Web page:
Radio aids – optimising listening opportunities: Guide

Gill Weston, Pauline Cobbold, Cate Statham and Helen Maiden with contributions by James Mander, Gary Webster and Brian Copsey | View as single page | Feedback/Impact

Frequencies and transmission

Sometimes there can be interference or a break in the transmission when using radio aids.

  • A clear line of sight between the transmitter and receiver(s) will give best results.
  • Hiding the transmitter (if not body worn) behind books, tins etc will decrease coverage dramatically irrespective of frequency of transmission.  
  • Be aware when using the system outdoors, that obstructions can get in the way of the signal from transmitter to receiver.
  • Within a room, blind spots will occur if a metal structure or other obstructions are between the transmitter and receiver.

Below are some frequently asked questions - and answers - about radio aids and transmission of signals.

  1. The  building has a mobile phone mast on top.   a)  will it cause a health hazard?         No  b) will it interfere with the radio aid?        No
  2. Will the radio aid present a health hazard?      No
  3. Will the WiFi interfere with the radio aid?      Extremely unlikely but the radio aid system may cause the WiFi reception to reduce.  In which case move the WiFi.
  4. Can I run radio aid systems in adjacent rooms/classrooms: YES but discuss with your supplier as minor technical adjustments may be required.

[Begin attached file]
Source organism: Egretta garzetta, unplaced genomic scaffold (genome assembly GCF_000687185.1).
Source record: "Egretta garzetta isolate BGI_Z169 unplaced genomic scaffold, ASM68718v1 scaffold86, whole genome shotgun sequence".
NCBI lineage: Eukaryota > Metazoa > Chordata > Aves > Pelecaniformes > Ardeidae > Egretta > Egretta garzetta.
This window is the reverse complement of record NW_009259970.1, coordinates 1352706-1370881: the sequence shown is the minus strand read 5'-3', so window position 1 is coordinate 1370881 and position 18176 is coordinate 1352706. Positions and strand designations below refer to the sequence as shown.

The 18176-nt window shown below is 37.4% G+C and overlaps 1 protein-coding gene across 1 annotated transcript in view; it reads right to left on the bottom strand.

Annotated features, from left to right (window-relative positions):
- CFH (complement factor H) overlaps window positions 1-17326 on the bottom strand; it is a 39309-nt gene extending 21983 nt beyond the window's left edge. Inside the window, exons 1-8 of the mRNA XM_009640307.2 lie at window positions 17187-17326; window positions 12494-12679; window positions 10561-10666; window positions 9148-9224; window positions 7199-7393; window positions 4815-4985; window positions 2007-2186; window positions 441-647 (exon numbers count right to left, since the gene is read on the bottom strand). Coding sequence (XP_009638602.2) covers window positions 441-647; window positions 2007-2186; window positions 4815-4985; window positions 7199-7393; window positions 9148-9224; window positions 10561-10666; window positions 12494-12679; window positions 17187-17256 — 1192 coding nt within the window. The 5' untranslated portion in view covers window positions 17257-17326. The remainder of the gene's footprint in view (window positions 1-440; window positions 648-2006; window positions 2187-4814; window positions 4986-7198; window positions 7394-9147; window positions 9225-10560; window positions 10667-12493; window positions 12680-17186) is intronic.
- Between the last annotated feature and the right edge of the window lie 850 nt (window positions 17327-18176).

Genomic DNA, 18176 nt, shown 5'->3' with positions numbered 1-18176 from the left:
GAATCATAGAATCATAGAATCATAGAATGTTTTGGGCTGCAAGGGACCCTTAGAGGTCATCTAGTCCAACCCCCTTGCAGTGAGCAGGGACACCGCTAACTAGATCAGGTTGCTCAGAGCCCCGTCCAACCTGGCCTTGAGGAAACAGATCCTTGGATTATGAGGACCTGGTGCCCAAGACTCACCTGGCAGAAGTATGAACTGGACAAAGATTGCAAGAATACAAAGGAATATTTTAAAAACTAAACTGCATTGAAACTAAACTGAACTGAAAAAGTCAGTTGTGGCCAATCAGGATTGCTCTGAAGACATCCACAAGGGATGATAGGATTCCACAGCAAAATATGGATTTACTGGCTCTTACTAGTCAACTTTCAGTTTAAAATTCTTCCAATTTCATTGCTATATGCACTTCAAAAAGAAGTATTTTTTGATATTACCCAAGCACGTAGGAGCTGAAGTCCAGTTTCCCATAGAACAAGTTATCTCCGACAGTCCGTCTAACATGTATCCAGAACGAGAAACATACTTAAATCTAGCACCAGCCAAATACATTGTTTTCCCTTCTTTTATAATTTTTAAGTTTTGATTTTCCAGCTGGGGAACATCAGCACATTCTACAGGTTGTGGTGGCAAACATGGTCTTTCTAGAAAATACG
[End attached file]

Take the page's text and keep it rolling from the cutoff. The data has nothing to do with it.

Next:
5. Are all manufacturers systems compatible? Not in every case. Also some accessories may not be compatible with all ALDs made by the same manufacturer: always check.
  6. I have completed all the checks but I still cannot hear through the system.  Check you are not shielded from the transmitter aerial location.
  7. Does the signal drop as batteries decline?   No - the radio aid has a battery limiter which shuts off the system when the battery level drops below a certain point (normally there is a bleep to warn that the battery is fading).
  8. Does the signal normally fade away at a distance, cause distortion of ‘voice’ or just drop off?  A Digital transmission has a cliff edge drop off when it goes out of range.  An FM signal fades gracefully.
  9. Why do by batteries run down so quickly?   Radio aids and ALDs mainly use small single cell batteries with a limited capacity.  If the ALD is used only as a hearing aid, the batteries last a reasonable time but the battery life is shortened when streaming music or phone conversations as these require extra power from the battery.

Click here to read a full description and explanation of analogue v digital, frequency spectrums, regulations and physics used in radio aid and ALD technology by Brian Copsey.